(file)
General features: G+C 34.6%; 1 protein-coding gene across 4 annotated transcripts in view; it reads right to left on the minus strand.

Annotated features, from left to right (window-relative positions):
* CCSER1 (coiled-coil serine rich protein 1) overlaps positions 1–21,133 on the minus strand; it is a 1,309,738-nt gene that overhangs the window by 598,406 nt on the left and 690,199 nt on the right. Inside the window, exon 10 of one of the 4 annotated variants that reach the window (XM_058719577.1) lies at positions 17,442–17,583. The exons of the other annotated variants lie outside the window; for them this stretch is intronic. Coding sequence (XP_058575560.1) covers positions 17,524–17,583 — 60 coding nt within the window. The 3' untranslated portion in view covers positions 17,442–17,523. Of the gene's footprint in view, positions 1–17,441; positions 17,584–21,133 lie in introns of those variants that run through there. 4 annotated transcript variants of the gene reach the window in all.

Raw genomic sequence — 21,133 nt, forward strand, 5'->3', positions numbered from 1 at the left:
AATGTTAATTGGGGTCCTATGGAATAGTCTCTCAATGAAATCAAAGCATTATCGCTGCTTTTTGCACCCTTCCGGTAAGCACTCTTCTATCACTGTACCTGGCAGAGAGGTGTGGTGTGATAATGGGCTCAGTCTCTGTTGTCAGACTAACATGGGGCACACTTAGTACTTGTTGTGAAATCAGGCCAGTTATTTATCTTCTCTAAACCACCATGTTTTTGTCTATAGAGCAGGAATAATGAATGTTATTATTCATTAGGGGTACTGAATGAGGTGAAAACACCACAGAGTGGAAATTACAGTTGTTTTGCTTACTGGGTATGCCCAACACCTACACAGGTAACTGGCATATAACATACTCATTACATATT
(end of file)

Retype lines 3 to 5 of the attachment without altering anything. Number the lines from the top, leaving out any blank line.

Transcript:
* CCSER1 (coiled-coil serine rich protein 1) overlaps positions 1–21,133 on the minus strand; it is a 1,309,738-nt gene that overhangs the window by 598,406 nt on the left and 690,199 nt on the right. Inside the window, exon 10 of one of the 4 annotated variants that reach the window (XM_058719577.1) lies at positions 17,442–17,583. The exons of the other annotated variants lie outside the window; for them this stretch is intronic. Coding sequence (XP_058575560.1) covers positions 17,524–17,583 — 60 coding nt within the window. The 3' untranslated portion in view covers positions 17,442–17,523. Of the gene's footprint in view, positions 1–17,441; positions 17,584–21,133 lie in introns of those variants that run through there. 4 annotated transcript variants of the gene reach the window in all.

Raw genomic sequence — 21,133 nt, forward strand, 5'->3', positions numbered from 1 at the left:
AATGTTAATTGGGGTCCTATGGAATAGTCTCTCAATGAAATCAAAGCATTATCGCTGCTTTTTGCACCCTTCCGGTAAGCACTCTTCTATCACTGTACCTGGCAGAGAGGTGTGGTGTGATAATGGGCTCAGTCTCTGTTGTCAGACTAACATGGGGCACACTTAGTACTTGTTGTGAAATCAGGCCAGTTATTTATCTTCTCTAAACCACCATGTTTTTGTCTATAGAGCAGGAATAATGAATGTTATTATTCATTAGGGGTACTGAATGAGGTGAAAACACCACAGAGTGGAAATTACAGTTGTTTTGCTTACTGGGTATGCCCAACACCTACACAGGTAACTGGCATATAACATACTCATTACATATT